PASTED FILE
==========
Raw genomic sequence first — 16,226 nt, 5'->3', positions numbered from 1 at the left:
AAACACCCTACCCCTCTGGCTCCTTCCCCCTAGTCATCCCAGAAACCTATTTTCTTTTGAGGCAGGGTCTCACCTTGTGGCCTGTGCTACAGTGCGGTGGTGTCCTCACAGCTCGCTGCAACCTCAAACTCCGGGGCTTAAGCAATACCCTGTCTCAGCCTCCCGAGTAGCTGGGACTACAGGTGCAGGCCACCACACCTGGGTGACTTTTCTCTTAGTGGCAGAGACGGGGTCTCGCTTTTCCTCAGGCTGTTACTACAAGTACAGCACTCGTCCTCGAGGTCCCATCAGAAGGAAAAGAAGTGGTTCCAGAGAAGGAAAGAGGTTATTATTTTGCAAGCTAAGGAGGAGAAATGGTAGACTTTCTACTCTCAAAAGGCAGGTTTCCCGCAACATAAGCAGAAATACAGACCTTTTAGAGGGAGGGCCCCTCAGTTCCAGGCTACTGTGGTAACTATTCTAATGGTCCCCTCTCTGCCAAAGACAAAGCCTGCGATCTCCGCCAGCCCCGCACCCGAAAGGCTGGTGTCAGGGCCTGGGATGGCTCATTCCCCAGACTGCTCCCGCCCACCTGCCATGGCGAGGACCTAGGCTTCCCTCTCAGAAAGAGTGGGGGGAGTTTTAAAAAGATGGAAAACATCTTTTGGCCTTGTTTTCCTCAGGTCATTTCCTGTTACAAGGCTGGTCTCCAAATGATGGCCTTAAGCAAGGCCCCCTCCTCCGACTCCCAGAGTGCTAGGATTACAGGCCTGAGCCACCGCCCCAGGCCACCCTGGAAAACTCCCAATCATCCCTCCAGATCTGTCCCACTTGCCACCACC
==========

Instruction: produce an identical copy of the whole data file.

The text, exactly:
Raw genomic sequence first — 16,226 nt, 5'->3', positions numbered from 1 at the left:
AAACACCCTACCCCTCTGGCTCCTTCCCCCTAGTCATCCCAGAAACCTATTTTCTTTTGAGGCAGGGTCTCACCTTGTGGCCTGTGCTACAGTGCGGTGGTGTCCTCACAGCTCGCTGCAACCTCAAACTCCGGGGCTTAAGCAATACCCTGTCTCAGCCTCCCGAGTAGCTGGGACTACAGGTGCAGGCCACCACACCTGGGTGACTTTTCTCTTAGTGGCAGAGACGGGGTCTCGCTTTTCCTCAGGCTGTTACTACAAGTACAGCACTCGTCCTCGAGGTCCCATCAGAAGGAAAAGAAGTGGTTCCAGAGAAGGAAAGAGGTTATTATTTTGCAAGCTAAGGAGGAGAAATGGTAGACTTTCTACTCTCAAAAGGCAGGTTTCCCGCAACATAAGCAGAAATACAGACCTTTTAGAGGGAGGGCCCCTCAGTTCCAGGCTACTGTGGTAACTATTCTAATGGTCCCCTCTCTGCCAAAGACAAAGCCTGCGATCTCCGCCAGCCCCGCACCCGAAAGGCTGGTGTCAGGGCCTGGGATGGCTCATTCCCCAGACTGCTCCCGCCCACCTGCCATGGCGAGGACCTAGGCTTCCCTCTCAGAAAGAGTGGGGGGAGTTTTAAAAAGATGGAAAACATCTTTTGGCCTTGTTTTCCTCAGGTCATTTCCTGTTACAAGGCTGGTCTCCAAATGATGGCCTTAAGCAAGGCCCCCTCCTCCGACTCCCAGAGTGCTAGGATTACAGGCCTGAGCCACCGCCCCAGGCCACCCTGGAAAACTCCCAATCATCCCTCCAGATCTGTCCCACTTGCCACCACC